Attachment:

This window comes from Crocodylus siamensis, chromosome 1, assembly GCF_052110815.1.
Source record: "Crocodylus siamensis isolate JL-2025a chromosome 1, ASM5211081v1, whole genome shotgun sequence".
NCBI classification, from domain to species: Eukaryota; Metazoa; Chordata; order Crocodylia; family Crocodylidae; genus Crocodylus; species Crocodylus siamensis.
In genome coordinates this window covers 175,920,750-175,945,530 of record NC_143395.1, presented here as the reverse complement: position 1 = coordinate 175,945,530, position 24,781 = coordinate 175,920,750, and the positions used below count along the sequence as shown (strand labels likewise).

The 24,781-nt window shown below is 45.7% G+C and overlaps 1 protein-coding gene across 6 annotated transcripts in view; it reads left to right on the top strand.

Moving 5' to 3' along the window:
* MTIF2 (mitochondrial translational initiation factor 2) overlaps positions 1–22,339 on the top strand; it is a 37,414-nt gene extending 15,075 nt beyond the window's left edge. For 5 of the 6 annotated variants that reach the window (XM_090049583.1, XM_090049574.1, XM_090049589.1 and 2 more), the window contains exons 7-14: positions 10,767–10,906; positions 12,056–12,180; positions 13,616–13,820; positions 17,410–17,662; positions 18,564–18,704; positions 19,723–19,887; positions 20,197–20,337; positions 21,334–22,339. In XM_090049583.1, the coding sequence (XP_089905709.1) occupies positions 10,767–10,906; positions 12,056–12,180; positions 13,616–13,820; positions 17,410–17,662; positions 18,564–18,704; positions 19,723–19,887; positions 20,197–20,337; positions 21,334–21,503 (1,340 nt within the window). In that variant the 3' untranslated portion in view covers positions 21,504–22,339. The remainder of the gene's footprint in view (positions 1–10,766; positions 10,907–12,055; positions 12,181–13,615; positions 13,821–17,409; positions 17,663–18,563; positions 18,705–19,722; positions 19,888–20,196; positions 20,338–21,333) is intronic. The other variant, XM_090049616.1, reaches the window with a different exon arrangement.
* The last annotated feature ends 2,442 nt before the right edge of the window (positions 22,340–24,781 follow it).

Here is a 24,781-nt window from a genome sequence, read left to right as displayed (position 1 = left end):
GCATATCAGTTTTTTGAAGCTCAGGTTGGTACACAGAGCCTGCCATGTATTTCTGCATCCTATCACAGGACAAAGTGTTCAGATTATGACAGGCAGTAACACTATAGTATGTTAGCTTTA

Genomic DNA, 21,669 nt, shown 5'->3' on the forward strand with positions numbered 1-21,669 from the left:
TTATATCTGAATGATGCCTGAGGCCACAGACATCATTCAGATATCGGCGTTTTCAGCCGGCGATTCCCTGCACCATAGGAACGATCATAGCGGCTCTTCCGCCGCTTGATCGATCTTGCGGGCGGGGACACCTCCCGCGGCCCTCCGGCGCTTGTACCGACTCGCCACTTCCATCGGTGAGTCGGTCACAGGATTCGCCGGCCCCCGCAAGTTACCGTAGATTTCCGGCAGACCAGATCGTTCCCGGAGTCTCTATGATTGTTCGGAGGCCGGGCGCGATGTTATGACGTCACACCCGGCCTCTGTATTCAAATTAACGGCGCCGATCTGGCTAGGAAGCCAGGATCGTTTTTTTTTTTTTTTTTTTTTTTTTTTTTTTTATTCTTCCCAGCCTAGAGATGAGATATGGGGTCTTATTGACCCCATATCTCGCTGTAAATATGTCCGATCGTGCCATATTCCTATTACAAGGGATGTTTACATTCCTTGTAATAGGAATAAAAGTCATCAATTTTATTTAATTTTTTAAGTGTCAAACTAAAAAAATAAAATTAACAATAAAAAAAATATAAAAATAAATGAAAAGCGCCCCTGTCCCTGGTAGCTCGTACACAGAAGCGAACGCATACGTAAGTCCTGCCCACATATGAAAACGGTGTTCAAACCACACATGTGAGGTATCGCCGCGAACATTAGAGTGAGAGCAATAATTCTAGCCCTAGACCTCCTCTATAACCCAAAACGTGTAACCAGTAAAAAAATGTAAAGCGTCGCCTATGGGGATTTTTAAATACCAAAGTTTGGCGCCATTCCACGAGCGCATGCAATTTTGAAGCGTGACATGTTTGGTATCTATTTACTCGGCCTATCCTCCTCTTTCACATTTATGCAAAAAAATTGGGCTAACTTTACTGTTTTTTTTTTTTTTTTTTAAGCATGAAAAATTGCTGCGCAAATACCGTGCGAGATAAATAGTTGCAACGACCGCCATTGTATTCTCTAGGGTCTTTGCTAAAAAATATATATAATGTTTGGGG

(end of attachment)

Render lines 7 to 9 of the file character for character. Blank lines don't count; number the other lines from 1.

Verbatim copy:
* MTIF2 (mitochondrial translational initiation factor 2) overlaps positions 1–22,339 on the top strand; it is a 37,414-nt gene extending 15,075 nt beyond the window's left edge. For 5 of the 6 annotated variants that reach the window (XM_090049583.1, XM_090049574.1, XM_090049589.1 and 2 more), the window contains exons 7-14: positions 10,767–10,906; positions 12,056–12,180; positions 13,616–13,820; positions 17,410–17,662; positions 18,564–18,704; positions 19,723–19,887; positions 20,197–20,337; positions 21,334–22,339. In XM_090049583.1, the coding sequence (XP_089905709.1) occupies positions 10,767–10,906; positions 12,056–12,180; positions 13,616–13,820; positions 17,410–17,662; positions 18,564–18,704; positions 19,723–19,887; positions 20,197–20,337; positions 21,334–21,503 (1,340 nt within the window). In that variant the 3' untranslated portion in view covers positions 21,504–22,339. The remainder of the gene's footprint in view (positions 1–10,766; positions 10,907–12,055; positions 12,181–13,615; positions 13,821–17,409; positions 17,663–18,563; positions 18,705–19,722; positions 19,888–20,196; positions 20,338–21,333) is intronic. The other variant, XM_090049616.1, reaches the window with a different exon arrangement.
* The last annotated feature ends 2,442 nt before the right edge of the window (positions 22,340–24,781 follow it).

Here is a 24,781-nt window from a genome sequence, read left to right as displayed (position 1 = left end):